(Chicago, IL) – Alternative Behavior Treatment Centers (ABTC) and Treatment Alternatives for Safe Communities (TASC) have opened the Douglas Park Transitional Living Program for youth. The program is designed to facilitate safe community reentry for youth who have been in detention by helping them build pro-social living skills and reconnect with their families or positive support networks.
Located at 1335 S. California Avenue in Chicago, the 10-bed, juvenile justice transitional living program will serve young people from ages 15 to 21. The project is a public-private partnership made possible by grants, in-kind product donations and volunteer resources from the State of Illinois, The Home Depot Foundation and The Home Depot.
“We are grateful to the Illinois Department of Juvenile Justice and the Illinois Department of Children and Family Services for helping to develop this program,” said Robin McGinnis, founder and CEO of ABTC. “We are also so appreciative of the work that volunteers from The Home Depot have done to renovate this home to help get kids safely back into their community. There’s no way we could have done this without their support.”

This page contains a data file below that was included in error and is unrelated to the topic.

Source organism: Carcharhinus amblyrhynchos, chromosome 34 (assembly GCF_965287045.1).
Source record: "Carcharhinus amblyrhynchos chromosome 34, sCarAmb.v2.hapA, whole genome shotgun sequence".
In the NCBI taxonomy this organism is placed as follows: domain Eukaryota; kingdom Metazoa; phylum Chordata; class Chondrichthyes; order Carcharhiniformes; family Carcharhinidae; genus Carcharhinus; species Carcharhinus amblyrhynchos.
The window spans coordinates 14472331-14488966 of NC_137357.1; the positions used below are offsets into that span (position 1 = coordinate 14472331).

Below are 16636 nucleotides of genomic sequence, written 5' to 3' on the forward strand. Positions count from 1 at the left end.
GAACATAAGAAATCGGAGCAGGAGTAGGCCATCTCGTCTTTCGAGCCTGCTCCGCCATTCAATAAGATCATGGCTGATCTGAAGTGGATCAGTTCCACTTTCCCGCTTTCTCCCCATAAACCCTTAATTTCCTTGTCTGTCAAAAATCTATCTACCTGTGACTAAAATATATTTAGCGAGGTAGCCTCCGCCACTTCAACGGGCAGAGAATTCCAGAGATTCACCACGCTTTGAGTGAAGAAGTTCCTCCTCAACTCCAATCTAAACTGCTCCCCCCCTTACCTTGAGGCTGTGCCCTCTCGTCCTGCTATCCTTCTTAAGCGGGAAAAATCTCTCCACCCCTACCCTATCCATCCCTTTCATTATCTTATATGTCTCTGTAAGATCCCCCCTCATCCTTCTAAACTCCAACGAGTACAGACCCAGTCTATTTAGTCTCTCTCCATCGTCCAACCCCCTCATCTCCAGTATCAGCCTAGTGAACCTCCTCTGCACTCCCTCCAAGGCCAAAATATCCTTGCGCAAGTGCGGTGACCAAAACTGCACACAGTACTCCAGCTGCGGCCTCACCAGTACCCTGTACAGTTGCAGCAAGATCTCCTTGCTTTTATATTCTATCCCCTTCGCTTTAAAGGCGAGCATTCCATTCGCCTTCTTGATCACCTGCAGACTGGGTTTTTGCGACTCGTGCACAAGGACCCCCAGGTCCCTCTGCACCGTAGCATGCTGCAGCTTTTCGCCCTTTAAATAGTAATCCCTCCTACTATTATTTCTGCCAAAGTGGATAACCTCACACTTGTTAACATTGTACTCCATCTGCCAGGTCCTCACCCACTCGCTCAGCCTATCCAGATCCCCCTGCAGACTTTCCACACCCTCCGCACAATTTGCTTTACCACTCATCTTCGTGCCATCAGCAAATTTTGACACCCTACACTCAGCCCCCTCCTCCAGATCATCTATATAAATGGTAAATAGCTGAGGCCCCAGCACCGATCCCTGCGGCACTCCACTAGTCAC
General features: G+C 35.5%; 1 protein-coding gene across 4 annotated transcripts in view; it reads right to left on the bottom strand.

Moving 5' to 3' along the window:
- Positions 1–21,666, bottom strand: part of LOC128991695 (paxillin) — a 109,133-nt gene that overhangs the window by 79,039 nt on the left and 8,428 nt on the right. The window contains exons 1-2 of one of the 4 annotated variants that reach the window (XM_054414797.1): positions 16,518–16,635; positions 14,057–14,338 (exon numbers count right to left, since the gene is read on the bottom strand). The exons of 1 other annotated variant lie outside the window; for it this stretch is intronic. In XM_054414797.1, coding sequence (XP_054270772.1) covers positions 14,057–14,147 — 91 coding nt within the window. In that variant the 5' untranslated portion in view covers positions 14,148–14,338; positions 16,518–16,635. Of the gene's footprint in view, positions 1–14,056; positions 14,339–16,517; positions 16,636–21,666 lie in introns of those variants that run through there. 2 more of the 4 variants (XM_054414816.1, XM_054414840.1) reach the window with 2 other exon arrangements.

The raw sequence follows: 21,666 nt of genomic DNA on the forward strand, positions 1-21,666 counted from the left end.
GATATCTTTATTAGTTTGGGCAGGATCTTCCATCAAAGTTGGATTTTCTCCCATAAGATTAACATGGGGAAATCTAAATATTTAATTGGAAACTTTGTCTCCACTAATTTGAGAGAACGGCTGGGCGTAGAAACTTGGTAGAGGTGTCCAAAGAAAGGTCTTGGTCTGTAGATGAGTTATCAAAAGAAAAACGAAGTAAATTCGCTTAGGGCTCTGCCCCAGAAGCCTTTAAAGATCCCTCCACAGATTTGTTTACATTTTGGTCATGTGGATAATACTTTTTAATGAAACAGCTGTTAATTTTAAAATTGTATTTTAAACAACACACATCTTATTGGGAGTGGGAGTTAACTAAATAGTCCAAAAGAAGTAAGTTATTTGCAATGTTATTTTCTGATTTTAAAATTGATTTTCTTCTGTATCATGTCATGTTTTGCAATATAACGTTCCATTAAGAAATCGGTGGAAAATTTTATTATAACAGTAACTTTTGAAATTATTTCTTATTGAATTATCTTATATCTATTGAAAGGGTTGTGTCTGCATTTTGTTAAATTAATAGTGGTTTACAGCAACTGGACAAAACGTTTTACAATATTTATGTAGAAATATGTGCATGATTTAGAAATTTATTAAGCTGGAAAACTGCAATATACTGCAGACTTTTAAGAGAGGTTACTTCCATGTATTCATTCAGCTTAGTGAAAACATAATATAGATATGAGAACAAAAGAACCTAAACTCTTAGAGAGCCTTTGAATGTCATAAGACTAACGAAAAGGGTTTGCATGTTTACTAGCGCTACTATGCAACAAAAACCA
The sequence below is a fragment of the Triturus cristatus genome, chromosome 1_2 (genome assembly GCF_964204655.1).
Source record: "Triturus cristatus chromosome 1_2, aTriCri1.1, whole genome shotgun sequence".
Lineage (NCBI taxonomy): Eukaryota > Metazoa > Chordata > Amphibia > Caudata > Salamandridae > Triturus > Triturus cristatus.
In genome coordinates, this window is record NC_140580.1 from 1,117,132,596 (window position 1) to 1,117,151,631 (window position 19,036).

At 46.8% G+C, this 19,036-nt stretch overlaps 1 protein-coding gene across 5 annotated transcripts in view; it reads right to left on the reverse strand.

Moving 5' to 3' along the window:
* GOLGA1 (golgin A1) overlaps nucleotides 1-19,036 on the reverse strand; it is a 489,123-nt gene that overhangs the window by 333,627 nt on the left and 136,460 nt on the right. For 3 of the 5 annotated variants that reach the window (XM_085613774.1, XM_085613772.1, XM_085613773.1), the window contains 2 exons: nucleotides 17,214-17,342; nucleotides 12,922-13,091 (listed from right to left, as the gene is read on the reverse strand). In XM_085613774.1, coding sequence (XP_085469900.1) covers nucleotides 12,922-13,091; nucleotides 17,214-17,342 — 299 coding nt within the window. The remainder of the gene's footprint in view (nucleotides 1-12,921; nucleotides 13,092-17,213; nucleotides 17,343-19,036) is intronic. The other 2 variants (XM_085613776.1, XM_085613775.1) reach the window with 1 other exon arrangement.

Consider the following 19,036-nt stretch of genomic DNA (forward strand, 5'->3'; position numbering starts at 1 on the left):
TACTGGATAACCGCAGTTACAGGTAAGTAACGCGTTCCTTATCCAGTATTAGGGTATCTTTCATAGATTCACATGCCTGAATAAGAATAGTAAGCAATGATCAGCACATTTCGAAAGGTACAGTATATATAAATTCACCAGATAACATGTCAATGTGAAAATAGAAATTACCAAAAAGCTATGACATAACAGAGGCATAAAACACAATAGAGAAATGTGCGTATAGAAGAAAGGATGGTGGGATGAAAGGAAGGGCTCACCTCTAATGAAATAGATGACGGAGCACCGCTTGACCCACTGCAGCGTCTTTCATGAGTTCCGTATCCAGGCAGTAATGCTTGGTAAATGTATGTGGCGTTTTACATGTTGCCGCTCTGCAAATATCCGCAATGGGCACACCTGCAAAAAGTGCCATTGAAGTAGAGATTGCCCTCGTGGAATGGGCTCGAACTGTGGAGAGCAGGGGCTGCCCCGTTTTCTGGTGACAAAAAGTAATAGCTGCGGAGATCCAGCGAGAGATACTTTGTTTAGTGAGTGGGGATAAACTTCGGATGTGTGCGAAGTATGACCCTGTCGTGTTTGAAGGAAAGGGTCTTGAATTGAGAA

“All of us at The Home Depot are very honored to work on this project,” said Andy Christiansen, store manager for the Mundelein Home Depot, noting that volunteers have donated more than 500 hours to create a home-like living environment for the youth in the program. “We especially want to thank our volunteers and 11 stores within our district that have been working hard to make this happen.”
Pamela Rodriguez, president of TASC, added that a safe living environment is crucial for young people who are trying to establish a positive life. “We know that young people need safety and support, and sometimes they haven’t experienced a stable living environment until they come to a program like this. From here, we can help them establish their footing as they restart their lives on a more positive path.”
ABTC was founded in 1995 as a non-profit adolescent treatment agency to work with youth identified as difficult to manage and in need of residential care. Today ABTC operates numerous programs along a continuum of care for children, adolescents, families, and adults located throughout Illinois.
TASC has a 35-year history of promoting social justice and advocating for alternatives to incarceration. The agency serves nearly 20,000 adults and adolescents annually in criminal justice, juvenile justice, and family health programs across Illinois.
(Photos by D. Baille)